Jesse Ortiz is the president of the So. California Independent Fastpitch League (SCIFL), and he also pitches for the So. Cal Bandits. Photo By BOB OTTO

    SANTA FE SPRINGS, Calif. – I had never been to Little Lake Park in Santa Fe Springs, either as a player or reporter. But after my visit Saturday, June 25, for the So. California Independent Fastpitch League Alliance Tournament, I give the venue where SCIFL plays most of its tournament games, a thumbs-up.

    The four ball diamonds are within easy walking distance for teams and fans. It’s a relief to not have to drive back and forth between distant ball fields. And there’s plenty of shade trees to cool off for players, families and fans.

    HE DOES IT ALL – SCIFL President Jesse Ortiz must be exhausted after these two-day SCIFL tournaments held throughout the fastpitch season. Ortiz does it all – from recruiting teams, making out the bracket, prepping the fields, setting up the scorekeepers at each ball diamond, and even doing a little fencing.

    Ortiz, with the help of just one volunteer, erected fencing around two of the ball fields. Twice. On Saturday night, he had to take down the temporary fencing for fear of having it stolen by thieves in the middle of the night. Then early Sunday morning, he had to put the fencing back up.

    All this work is complicated by one other matter: Ortiz pitches for the So. Cal Bandits. One minute I saw him raking and prepping a field, the next he’s on the rubber pitching. Very few in fastpitch work as hard as this man running a league. Ortiz also said that a good Mexican team contacted him about playing in an upcoming SCIFL tournament.

    ELI SALAZAR MAKES THE BIG SHOW – A versatile player, Salazar started playing in 1996 at the lower levels. But last year, while playing for J & B Painting, he got the chance to play in his first ISC World Tournament. Stepping into the batter’s box against three of the world’s best and hardest throwing pitchers was a big challenge, but one he embraced.

    “I faced Adam Folkard (Most Valuable Pitcher for the tournament champion United Hill Chiefs), Sean Cleary (second-team, all-world pitcher for runner-up Toronto Gators), and Juan Potolicchio,” said Salazar, who also plays and pitches for Those Guys of Long Beach. “Playing against them is fastpitch at it’s best. The ISC World Tournament is the major leagues of fastpitch. I learned that I can compete against that kind of pitching.”

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    Those Guys Bringing Young Guys Into Fastpitch

    Wednesday, April 13th, 2016
    Those Guys fastpitch team of Long Beach, Calif., has five high school players on its roster, along with a good veteran core. In early April, the team finished runner-up to J & B Painting (an ISC caliber team) in a So. Calif. Independent Fastpitch League (SCIFL) tournament. Courtesy photo / SCIFL

    Those Guys fastpitch team of Long Beach, Calif., has five high school players on its roster, along with a good veteran core. In early April, the team finished runner-up to J & B Painting (an ISC caliber team) in a So. Calif. Independent Fastpitch League (SCIFL) tournament. Courtesy photo / SCIFL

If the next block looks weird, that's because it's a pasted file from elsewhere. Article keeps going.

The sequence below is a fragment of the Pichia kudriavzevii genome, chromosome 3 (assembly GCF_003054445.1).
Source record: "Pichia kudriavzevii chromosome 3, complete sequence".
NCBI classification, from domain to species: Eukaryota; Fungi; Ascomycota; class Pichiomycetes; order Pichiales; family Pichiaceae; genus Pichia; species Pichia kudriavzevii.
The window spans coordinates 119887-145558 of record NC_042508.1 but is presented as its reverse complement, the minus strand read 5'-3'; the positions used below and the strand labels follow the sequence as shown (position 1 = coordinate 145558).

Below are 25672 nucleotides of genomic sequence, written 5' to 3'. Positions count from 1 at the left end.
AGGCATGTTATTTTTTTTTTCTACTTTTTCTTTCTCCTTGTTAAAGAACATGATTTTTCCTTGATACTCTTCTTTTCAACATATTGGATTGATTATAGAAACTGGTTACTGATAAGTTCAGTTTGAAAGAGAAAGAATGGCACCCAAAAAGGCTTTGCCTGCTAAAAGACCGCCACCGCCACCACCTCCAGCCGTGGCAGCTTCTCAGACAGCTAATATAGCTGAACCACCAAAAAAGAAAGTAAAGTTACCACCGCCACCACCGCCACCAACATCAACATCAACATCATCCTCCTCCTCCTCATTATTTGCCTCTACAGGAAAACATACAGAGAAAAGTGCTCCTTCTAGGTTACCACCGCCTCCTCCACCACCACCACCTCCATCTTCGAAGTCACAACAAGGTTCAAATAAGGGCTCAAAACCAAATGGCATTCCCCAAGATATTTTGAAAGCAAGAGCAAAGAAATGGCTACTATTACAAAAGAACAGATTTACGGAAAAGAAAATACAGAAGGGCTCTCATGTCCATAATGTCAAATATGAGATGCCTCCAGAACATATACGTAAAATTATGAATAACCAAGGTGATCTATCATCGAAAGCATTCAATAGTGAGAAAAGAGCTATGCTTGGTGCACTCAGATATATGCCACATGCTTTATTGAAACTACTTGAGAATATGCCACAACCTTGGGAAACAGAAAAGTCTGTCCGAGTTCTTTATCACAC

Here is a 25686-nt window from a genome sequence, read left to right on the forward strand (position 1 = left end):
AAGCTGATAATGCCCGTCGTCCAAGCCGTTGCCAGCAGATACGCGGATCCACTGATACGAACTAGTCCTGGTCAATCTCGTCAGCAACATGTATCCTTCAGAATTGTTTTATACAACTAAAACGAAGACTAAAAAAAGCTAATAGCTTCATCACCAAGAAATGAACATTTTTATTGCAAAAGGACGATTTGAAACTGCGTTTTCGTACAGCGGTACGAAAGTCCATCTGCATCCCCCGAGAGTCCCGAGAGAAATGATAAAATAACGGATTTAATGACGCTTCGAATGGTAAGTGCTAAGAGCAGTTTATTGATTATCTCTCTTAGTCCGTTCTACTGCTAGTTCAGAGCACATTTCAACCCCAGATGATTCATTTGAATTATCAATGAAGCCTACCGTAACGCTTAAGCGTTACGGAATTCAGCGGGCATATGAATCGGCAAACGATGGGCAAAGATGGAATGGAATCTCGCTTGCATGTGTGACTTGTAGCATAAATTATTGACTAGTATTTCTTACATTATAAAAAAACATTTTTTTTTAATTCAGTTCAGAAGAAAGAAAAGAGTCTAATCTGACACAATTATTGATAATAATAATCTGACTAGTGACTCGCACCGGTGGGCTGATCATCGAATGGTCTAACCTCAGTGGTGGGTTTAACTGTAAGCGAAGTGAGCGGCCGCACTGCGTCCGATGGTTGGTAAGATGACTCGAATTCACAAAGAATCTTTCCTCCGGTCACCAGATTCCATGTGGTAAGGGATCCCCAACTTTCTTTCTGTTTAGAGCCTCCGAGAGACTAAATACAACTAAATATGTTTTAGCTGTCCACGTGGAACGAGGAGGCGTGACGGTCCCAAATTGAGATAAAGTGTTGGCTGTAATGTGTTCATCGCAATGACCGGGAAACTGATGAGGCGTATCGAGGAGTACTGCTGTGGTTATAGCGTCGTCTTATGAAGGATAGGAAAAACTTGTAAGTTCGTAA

LONG BEACH, Calif. – In the late 1970s, Paul Castillo and a few of his fastpitch buddies decided to start a team. But what to name it? How about Those Guys, suggested Castillo.

    Approval was given, and now almost 40 years later, Those Guys are still playing the game they love in So. Calif.

    In the early years, veterans made up a good share of the roster. But over the past several years, Castillo has made a concerted effort to bring young players into the fold.

    Most ball clubs prefer veterans over untested rookies. After all, there’s no training involved with proven veterans; whereas with many rookies, it can be a struggle to learn the nuances of a new sport.

      GIVING THE KIDS A CHANCE

    And besides, Castillo, now 58, remembers as a teenager he was given the opportunity to play.

    “When I was 18, I was given a chance to play,” said Castillo. “It’s the reason I give my young guys a chance. There’s teams that want all veterans, but we’ve got to develop kids (for the sport to grow), and they need somewhere to play.”

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    Love leads Lumar Goss to fastpitch softball

    Monday, April 11th, 2016

    14-HitmenGossLumar.51lr Lumar Goss pitching in the 2014 Beaumont Coyotes 4th of July Tournament. Photo By BOB OTTO

    LONG BEACH, Calif. – As a youngster, Lumar Goss played two sports, football and basketball. He loved hitting people and putting a ball through the hoop. Baseball? No, he never played the sport.

    So it stands to reason that fastpitch softball wasn’t even on his radar. That is, until he met the love of his life, Julie Castillo, and her fastpitch-passionate father Paul Castillo. Just 19 at the time, young Lumar had to make a choice: play a sport he never heard of, or give up the girl.

      LOVE ON CONDITION

    “My wife’s father gave me the ultimatum, play fastpitch or I couldn’t date his daughter,” said Lumar with a chuckle.